6 Interesting Facts to Know About Radio Frequency

Radio frequency is one of the few technologies leftover from the late 19th/early 20th century that is still a backbone in our current society. In fact, many people don’t even know just how powerful radio frequency is in our world! A majority of the population also doesn’t know much about how they even work. This is why we’re here to help—in this article, we’ll be giving you 6 Interesting Facts to Know About Radio Frequency so the next time the topic comes up, you can show how much you know!

1- Radio Frequency Was Theorized Before Invented

Believe it or not, humans actually suspected that there were radio frequencies in the world before they were even invented. How is this possible? Well, in the 1860s Clerk Maxwell made a futuristic prediction that radio frequency existed, specifically referencing the ways he believed sound and light traveled through space as a form of electromagnetism. This theory is now referred to as Maxwell’s equations and is considered the foundation set for later discoveries that would prove the existence of radio frequency more explicitly.

2- Radio Frequency Wouldn’t Be Proven Until 1887

As a continuation of Clerk Maxwell’s theory, Heinrich Hertz would be able to prove the existence of radio frequency for the first time in 1887 with the discovery of radio waves. This demonstration lead to the unit with which we measure radio frequency, Hertz, being named after himself. This is largely considered to be the breaking point towards a modern understanding of radio frequencies, as this showed that—not only did they exist—but it was possible to replicate them within a controlled environment.

3- 1890 Was the Beginning of the Modern-Day Radio

The usage of radio frequencies in what we would now refer to as a modern-day radio didn’t occur until 1890 with an important discovery by Guglielmo Marconi. Marconi was able to not just harness the power of radio frequencies like Hertz, but also create the first example of a transmitter and receiver. In other words, he invented the modern-day radio! Radios are mainly operated by running a transmitter and receiver with any radio you have today being the latter, making this an important progression for those interested in radio frequency.

4- Radio Frequencies Go On Forever

Unlike other forms of waves, radio frequencies don’t have a stopping point. In fact, many of them are expected to travel for an infinite amount of time if they are not caught by some sort of receiver. This becomes especially interesting when you consider that it is near-impossible to trace the motion of radio frequencies. This means that other planets or potential beings in space may have heard radio frequencies from Earth, if such a situation would ever exist…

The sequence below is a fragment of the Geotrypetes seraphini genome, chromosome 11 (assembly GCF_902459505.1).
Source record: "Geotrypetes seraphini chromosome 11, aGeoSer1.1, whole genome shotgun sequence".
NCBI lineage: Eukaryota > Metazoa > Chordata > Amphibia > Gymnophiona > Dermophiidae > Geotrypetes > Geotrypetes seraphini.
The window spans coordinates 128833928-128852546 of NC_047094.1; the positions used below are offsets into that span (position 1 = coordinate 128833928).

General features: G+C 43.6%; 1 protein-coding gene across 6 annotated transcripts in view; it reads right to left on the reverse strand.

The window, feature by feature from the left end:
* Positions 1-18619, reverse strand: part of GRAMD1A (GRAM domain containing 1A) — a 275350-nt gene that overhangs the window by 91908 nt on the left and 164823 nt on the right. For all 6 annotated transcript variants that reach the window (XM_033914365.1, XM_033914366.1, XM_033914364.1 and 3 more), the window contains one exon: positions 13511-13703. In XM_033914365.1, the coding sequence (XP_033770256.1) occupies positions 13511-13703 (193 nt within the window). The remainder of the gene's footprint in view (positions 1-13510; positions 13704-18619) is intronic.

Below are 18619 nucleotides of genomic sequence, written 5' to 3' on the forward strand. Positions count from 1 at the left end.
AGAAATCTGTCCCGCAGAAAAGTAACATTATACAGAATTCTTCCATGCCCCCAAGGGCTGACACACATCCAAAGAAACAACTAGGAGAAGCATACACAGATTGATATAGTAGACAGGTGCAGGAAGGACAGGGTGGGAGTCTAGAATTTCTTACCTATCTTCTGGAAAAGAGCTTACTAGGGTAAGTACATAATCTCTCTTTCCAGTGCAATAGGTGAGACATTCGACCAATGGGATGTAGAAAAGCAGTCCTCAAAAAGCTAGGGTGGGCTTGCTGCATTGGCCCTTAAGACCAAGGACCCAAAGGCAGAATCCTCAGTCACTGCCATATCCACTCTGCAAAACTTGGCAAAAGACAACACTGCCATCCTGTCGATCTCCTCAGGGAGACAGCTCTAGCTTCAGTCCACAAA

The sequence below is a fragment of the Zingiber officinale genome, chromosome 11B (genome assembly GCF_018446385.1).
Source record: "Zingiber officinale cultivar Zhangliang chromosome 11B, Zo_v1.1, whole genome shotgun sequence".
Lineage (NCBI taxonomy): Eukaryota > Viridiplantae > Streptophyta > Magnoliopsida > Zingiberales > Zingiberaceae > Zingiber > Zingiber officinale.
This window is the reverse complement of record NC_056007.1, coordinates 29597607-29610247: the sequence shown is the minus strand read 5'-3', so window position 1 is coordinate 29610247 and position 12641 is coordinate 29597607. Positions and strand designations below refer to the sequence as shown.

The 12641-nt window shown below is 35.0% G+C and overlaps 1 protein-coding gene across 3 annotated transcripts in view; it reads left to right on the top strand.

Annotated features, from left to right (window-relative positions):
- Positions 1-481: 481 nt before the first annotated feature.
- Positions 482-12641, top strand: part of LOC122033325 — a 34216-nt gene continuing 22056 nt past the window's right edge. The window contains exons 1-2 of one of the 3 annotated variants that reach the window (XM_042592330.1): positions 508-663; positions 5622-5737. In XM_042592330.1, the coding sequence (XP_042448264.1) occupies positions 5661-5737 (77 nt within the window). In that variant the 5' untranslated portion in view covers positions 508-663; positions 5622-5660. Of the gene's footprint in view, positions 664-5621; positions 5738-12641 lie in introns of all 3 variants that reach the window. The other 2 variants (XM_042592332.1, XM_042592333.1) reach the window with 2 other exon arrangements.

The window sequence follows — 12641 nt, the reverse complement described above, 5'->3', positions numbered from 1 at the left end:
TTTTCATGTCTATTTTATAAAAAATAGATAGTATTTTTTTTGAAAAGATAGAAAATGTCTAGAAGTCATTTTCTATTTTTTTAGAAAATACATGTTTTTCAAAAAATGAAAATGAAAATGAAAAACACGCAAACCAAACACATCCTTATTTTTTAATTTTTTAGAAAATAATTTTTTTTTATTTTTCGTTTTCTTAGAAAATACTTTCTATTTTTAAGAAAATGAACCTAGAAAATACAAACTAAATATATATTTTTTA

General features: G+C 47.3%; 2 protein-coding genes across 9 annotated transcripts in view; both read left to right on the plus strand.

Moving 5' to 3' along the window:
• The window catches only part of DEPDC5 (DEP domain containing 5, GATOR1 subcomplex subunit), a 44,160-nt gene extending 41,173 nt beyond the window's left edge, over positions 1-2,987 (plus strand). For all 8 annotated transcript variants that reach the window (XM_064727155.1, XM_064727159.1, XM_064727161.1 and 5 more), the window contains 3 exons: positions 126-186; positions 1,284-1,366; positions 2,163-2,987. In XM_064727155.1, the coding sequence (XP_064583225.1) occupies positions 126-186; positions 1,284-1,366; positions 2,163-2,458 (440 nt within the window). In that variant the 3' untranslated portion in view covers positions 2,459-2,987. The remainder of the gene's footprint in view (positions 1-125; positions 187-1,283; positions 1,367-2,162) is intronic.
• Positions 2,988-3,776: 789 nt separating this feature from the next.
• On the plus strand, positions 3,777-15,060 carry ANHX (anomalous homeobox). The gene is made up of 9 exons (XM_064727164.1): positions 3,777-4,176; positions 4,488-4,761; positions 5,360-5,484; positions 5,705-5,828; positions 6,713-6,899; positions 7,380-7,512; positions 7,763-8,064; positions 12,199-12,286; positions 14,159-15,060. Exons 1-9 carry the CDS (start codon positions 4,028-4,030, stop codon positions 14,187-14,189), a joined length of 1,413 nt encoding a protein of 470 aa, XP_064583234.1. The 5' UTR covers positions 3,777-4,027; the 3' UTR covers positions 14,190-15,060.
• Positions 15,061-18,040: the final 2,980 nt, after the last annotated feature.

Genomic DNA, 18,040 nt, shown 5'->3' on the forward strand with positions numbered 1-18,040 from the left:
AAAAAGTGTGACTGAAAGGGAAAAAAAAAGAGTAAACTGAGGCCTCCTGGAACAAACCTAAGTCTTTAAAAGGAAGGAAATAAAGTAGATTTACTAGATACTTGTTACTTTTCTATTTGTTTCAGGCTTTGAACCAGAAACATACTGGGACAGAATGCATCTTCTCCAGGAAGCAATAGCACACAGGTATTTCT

5- Radio Frequency is All Around Us

Though it’s likely that you only associate radio frequency with literal radios, the technology is actually used frequently across many different parts of society. For example, each time you text someone using your cell phone, you’re actually sending a radio wave. The cell phone towers that are placed around society act as transmitters, while phones are receivers. How do phones tell apart each radio frequency? Each individual frequency is unique from the others, making sure that no messages get lost in transmission.

6- Radios Help Differentiate Between Signals

When you use a radio, changing the dial does not simply catch onto the signal you’re looking for. In fact, it’s actually much more complicated than that. Because all radio frequencies are picked up by any given radio, the radio tuner you’re adjusting to get to the station you want is actually narrowing its search to only catch the desired frequency. This is also why when a radio is malfunctioning, it will often pick up the transmission of another station. Because the radio isn’t working properly, the tuner is likely being affected, causing it to flip from station to station looking for a reliable frequency source.

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